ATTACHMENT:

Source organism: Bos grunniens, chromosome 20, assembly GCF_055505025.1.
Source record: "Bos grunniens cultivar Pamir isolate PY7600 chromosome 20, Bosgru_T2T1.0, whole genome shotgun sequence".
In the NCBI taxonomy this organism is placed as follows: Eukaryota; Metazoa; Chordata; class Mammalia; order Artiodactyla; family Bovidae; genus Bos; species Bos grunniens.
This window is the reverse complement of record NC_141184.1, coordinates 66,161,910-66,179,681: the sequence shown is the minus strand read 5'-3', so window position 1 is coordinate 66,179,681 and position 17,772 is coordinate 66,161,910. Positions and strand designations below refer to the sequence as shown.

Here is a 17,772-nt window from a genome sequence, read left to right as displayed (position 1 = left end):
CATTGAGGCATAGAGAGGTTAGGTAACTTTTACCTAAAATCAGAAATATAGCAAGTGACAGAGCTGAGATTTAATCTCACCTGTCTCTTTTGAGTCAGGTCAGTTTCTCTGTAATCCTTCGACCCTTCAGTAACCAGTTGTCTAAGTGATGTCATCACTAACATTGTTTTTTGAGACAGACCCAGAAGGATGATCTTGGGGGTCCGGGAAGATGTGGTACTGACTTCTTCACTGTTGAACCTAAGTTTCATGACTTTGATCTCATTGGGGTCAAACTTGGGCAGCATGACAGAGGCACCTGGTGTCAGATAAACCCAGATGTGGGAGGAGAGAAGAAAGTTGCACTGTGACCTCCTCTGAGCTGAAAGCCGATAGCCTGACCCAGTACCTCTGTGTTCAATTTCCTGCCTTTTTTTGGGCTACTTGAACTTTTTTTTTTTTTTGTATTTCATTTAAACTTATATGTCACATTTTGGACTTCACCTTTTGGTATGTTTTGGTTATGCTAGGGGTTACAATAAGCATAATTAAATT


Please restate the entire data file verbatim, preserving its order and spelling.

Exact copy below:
Source organism: Bos grunniens, chromosome 20, assembly GCF_055505025.1.
Source record: "Bos grunniens cultivar Pamir isolate PY7600 chromosome 20, Bosgru_T2T1.0, whole genome shotgun sequence".
In the NCBI taxonomy this organism is placed as follows: Eukaryota; Metazoa; Chordata; class Mammalia; order Artiodactyla; family Bovidae; genus Bos; species Bos grunniens.
This window is the reverse complement of record NC_141184.1, coordinates 66,161,910-66,179,681: the sequence shown is the minus strand read 5'-3', so window position 1 is coordinate 66,179,681 and position 17,772 is coordinate 66,161,910. Positions and strand designations below refer to the sequence as shown.

Here is a 17,772-nt window from a genome sequence, read left to right as displayed (position 1 = left end):
CATTGAGGCATAGAGAGGTTAGGTAACTTTTACCTAAAATCAGAAATATAGCAAGTGACAGAGCTGAGATTTAATCTCACCTGTCTCTTTTGAGTCAGGTCAGTTTCTCTGTAATCCTTCGACCCTTCAGTAACCAGTTGTCTAAGTGATGTCATCACTAACATTGTTTTTTGAGACAGACCCAGAAGGATGATCTTGGGGGTCCGGGAAGATGTGGTACTGACTTCTTCACTGTTGAACCTAAGTTTCATGACTTTGATCTCATTGGGGTCAAACTTGGGCAGCATGACAGAGGCACCTGGTGTCAGATAAACCCAGATGTGGGAGGAGAGAAGAAAGTTGCACTGTGACCTCCTCTGAGCTGAAAGCCGATAGCCTGACCCAGTACCTCTGTGTTCAATTTCCTGCCTTTTTTTGGGCTACTTGAACTTTTTTTTTTTTTTGTATTTCATTTAAACTTATATGTCACATTTTGGACTTCACCTTTTGGTATGTTTTGGTTATGCTAGGGGTTACAATAAGCATAATTAAATT